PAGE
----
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Day Twelve - May 27, 1999

A Road Too Blue?

Winnemucca NV - John Day OR

5:30 riding time - 330 miles - 55 to 85 degrees


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Winnemucca - John Day

Today is John Day.

We enjoyed a Basque meal last night in downtown Winnemucca, recommended by the place with the cheap shampoo plus conditioner. The dinner was quite good. We met a couple of guys on motorcycles from Washington who were touring some similar areas, and traded some favorite rides. The bond among fellow motorcyclists is strong.

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True colors

We awoke early again this morning to beat the heat and get a jump on a long day. Mark was admiring his look while brushing his teeth, so hey, why not share it with you? Typically we start out the day with two layers of insulating polypropylene under the riding suits, and Mark adds a finishing touch with the electric vest. Since I have a windshield, I do without the Borg peripheral.  I am able to stay warm enough with my clothing, but my next bike will have heated grips. 

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Parting shot

Riding out of Winnemucca we get one last reminder of how desolate the ride will be today - if you can feature paved streets and rationalize a billboard promoting it, hey, go for it!  It seems that Winnemucca (try saying that five times quickly) really is the cultural mecca for this part of Nevada.  In a relative sense.

 

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Hmmm, maybe not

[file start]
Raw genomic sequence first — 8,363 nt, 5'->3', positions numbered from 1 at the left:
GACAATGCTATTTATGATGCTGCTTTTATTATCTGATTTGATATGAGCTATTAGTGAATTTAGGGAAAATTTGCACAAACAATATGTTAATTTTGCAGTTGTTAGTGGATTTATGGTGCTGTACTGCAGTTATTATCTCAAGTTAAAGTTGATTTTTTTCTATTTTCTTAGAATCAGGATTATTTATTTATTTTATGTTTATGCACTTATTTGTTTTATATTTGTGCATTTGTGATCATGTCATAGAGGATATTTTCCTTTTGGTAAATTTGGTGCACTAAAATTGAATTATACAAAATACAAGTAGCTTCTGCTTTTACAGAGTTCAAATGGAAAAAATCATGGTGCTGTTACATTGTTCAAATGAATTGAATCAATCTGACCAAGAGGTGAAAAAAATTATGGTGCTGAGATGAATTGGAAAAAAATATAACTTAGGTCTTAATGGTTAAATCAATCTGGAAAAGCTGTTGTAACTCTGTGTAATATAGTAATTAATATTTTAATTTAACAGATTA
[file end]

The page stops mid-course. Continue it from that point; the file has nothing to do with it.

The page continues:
Our original plan was to take highway 140 north towards John Day, but as soon as we turned onto the road we were greeted by this sign.  We probably could have made it, but we already had 50 miles on the tank, and would have to ride at 60mph or less to eke out the mileage.  So, there is a road too blue for us.  This year.   With these bikes.  My next bike will have a longer range. 

Shortly after we encounter this sign, we come to the city of Orvada.   Now, without any specific knowledge of the area, I'm guessing that this town is named because it's the last sign of civilization before Oregon, and if you breed the two state names of Oregon and Nevada you get 'Orvada'.  Which made me start thinking, is there a Washingho?  Idatana?  Oreton?  Orefonia?  Hey, send me your best state border city name and I'll print the winner tomorrow.  The only rule is the states have to be contiguous.  Write your submission on the back of a twenty-dollar bill and send it to griker@bayvista.com.   Winners will be notified by mail.  You must be this tall to play.  No purchase necessary.

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BUGS!

The scenery is changing quickly as we transition from the high desert to south-central Oregon's scenery, which has far more water, trees, grass, and their natural companions, BUGS.  Yes, we knew there was something missing from the last few days.   Ever since we had been in the desert, there had been very little in the way of BUGS.  But today they are back, and it seems that they're trying to make up for lost time.  I felt several smack my face as we rode, and had to spit out various insect body parts a couple of times, but I didn't really comprehend the mess until we stopped for gas and Mark told me he wouldn't have lunch with me unless I washed my face first. I'm not sure you'll be able to see the full graveyard on my face, but maybe you can.  And if you know Mark, you know his standards aren't all that high.